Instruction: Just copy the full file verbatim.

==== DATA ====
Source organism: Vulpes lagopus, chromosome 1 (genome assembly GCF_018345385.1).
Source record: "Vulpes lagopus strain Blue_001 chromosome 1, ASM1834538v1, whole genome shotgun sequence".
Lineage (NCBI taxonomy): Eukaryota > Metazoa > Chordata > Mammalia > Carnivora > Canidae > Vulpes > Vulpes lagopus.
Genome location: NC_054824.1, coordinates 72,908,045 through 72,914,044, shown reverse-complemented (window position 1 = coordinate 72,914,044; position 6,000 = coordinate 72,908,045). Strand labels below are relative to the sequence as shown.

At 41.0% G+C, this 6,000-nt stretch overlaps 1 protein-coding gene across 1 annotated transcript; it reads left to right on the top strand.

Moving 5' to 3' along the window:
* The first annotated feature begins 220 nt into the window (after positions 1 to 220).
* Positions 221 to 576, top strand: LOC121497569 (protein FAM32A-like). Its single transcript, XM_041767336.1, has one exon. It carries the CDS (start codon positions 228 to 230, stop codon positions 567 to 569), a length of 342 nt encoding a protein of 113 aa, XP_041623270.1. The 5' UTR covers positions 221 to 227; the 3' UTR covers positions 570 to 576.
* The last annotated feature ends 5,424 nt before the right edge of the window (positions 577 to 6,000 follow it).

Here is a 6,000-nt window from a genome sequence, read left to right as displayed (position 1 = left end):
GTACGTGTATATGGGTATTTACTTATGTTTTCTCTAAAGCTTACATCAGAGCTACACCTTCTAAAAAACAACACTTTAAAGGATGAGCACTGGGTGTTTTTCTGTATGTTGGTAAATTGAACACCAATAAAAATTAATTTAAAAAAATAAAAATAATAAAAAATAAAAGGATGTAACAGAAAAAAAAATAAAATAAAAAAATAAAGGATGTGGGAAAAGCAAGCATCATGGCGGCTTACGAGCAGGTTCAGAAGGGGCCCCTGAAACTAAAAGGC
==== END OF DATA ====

Source organism: Vulpes lagopus, chromosome 1 (genome assembly GCF_018345385.1).
Source record: "Vulpes lagopus strain Blue_001 chromosome 1, ASM1834538v1, whole genome shotgun sequence".
Lineage (NCBI taxonomy): Eukaryota > Metazoa > Chordata > Mammalia > Carnivora > Canidae > Vulpes > Vulpes lagopus.
Genome location: NC_054824.1, coordinates 72,908,045 through 72,914,044, shown reverse-complemented (window position 1 = coordinate 72,914,044; position 6,000 = coordinate 72,908,045). Strand labels below are relative to the sequence as shown.

At 41.0% G+C, this 6,000-nt stretch overlaps 1 protein-coding gene across 1 annotated transcript; it reads left to right on the top strand.

Moving 5' to 3' along the window:
* The first annotated feature begins 220 nt into the window (after positions 1 to 220).
* Positions 221 to 576, top strand: LOC121497569 (protein FAM32A-like). Its single transcript, XM_041767336.1, has one exon. It carries the CDS (start codon positions 228 to 230, stop codon positions 567 to 569), a length of 342 nt encoding a protein of 113 aa, XP_041623270.1. The 5' UTR covers positions 221 to 227; the 3' UTR covers positions 570 to 576.
* The last annotated feature ends 5,424 nt before the right edge of the window (positions 577 to 6,000 follow it).

Here is a 6,000-nt window from a genome sequence, read left to right as displayed (position 1 = left end):
GTACGTGTATATGGGTATTTACTTATGTTTTCTCTAAAGCTTACATCAGAGCTACACCTTCTAAAAAACAACACTTTAAAGGATGAGCACTGGGTGTTTTTCTGTATGTTGGTAAATTGAACACCAATAAAAATTAATTTAAAAAAATAAAAATAATAAAAAATAAAAGGATGTAACAGAAAAAAAAATAAAATAAAAAAATAAAGGATGTGGGAAAAGCAAGCATCATGGCGGCTTACGAGCAGGTTCAGAAGGGGCCCCTGAAACTAAAAGGC